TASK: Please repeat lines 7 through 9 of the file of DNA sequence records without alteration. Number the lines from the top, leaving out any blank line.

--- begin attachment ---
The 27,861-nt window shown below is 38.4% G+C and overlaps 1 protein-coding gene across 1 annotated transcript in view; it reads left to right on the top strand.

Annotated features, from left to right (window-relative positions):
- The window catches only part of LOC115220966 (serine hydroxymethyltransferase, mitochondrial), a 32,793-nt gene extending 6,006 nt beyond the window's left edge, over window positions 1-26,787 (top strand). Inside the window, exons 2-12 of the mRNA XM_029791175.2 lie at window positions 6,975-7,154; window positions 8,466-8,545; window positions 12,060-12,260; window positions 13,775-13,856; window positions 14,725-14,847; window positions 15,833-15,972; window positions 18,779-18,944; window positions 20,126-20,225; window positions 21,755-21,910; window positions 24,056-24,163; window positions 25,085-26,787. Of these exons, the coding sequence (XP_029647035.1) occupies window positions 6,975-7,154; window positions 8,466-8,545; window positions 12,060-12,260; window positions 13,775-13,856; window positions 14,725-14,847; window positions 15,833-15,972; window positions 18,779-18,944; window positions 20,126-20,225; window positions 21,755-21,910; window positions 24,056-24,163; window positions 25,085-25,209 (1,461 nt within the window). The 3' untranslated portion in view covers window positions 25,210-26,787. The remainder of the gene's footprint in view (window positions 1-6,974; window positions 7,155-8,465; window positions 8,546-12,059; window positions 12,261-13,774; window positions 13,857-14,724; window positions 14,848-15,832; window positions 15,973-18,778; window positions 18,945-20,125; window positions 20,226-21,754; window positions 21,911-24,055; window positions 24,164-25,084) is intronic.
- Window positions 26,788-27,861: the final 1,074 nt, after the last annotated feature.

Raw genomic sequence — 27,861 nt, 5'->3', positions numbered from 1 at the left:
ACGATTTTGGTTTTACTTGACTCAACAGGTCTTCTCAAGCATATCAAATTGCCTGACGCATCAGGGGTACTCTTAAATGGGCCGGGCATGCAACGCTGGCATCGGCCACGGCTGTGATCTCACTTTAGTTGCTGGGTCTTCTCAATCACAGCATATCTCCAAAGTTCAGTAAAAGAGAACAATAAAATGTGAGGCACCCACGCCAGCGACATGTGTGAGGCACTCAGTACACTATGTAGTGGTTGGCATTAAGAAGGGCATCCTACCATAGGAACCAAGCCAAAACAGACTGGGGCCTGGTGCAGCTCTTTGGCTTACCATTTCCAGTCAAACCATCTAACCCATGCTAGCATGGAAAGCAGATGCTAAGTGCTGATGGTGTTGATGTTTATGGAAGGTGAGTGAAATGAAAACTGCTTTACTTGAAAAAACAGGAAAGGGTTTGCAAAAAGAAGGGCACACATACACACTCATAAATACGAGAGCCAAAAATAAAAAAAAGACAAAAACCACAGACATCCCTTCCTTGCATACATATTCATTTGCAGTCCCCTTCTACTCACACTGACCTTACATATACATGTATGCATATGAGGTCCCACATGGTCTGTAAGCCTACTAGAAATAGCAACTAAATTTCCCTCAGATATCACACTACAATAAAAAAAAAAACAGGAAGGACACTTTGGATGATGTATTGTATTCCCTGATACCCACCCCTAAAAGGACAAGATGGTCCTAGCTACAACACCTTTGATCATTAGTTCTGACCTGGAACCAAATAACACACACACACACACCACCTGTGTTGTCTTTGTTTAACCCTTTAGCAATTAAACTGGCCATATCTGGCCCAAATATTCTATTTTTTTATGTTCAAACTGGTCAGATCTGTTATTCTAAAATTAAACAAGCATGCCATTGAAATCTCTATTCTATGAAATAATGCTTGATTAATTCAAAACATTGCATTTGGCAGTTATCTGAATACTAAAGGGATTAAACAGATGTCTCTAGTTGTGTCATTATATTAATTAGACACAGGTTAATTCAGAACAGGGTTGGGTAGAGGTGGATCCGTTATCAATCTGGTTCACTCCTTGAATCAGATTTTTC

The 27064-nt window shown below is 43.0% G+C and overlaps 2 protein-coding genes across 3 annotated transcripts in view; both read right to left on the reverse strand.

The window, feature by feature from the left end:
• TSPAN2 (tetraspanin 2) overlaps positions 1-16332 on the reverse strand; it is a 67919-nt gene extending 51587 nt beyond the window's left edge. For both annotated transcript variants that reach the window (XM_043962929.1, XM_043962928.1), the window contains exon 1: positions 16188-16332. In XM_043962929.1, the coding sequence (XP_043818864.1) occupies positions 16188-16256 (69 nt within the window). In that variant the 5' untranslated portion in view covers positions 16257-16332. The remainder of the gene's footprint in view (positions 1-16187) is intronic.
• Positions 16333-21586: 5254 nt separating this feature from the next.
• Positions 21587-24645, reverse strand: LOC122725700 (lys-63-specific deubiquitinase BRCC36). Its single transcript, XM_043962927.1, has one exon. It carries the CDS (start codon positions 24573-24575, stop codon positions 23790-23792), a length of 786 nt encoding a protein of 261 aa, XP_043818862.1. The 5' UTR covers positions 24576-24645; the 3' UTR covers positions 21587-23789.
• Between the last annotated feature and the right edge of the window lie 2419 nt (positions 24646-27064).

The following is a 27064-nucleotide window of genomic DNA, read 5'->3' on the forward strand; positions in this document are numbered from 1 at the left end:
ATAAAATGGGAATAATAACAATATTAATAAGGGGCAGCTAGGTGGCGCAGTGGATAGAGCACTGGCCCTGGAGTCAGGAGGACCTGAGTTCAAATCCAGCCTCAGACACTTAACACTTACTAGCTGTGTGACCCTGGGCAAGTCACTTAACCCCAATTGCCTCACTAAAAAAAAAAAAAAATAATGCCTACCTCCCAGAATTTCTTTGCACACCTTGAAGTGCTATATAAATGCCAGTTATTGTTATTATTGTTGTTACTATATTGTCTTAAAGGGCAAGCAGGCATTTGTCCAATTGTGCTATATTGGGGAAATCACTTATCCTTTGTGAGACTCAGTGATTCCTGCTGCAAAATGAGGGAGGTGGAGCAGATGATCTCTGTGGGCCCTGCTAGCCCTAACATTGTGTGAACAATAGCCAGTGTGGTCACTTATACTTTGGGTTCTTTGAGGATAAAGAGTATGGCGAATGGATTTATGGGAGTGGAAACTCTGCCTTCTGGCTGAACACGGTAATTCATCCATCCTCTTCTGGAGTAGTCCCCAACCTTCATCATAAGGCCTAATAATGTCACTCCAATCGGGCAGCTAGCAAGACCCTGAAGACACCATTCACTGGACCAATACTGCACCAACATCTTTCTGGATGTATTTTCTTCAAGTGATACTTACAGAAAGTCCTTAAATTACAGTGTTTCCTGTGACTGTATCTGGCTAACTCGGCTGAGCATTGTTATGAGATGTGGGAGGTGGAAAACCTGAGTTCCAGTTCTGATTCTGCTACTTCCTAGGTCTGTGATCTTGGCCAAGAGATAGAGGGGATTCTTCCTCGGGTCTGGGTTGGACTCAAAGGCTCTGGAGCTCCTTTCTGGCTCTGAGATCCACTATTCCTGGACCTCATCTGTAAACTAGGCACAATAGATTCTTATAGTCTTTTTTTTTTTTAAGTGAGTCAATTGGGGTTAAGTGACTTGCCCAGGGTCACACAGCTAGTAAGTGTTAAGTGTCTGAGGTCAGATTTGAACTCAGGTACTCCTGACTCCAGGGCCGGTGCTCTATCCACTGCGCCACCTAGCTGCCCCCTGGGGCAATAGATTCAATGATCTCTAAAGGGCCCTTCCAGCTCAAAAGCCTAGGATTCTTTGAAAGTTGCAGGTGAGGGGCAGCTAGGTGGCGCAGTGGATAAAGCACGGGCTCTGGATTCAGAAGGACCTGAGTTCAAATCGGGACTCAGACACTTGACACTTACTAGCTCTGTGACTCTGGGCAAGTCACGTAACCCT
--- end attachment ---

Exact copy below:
The 27064-nt window shown below is 43.0% G+C and overlaps 2 protein-coding genes across 3 annotated transcripts in view; both read right to left on the reverse strand.

The window, feature by feature from the left end:
• TSPAN2 (tetraspanin 2) overlaps positions 1-16332 on the reverse strand; it is a 67919-nt gene extending 51587 nt beyond the window's left edge. For both annotated transcript variants that reach the window (XM_043962929.1, XM_043962928.1), the window contains exon 1: positions 16188-16332. In XM_043962929.1, the coding sequence (XP_043818864.1) occupies positions 16188-16256 (69 nt within the window). In that variant the 5' untranslated portion in view covers positions 16257-16332. The remainder of the gene's footprint in view (positions 1-16187) is intronic.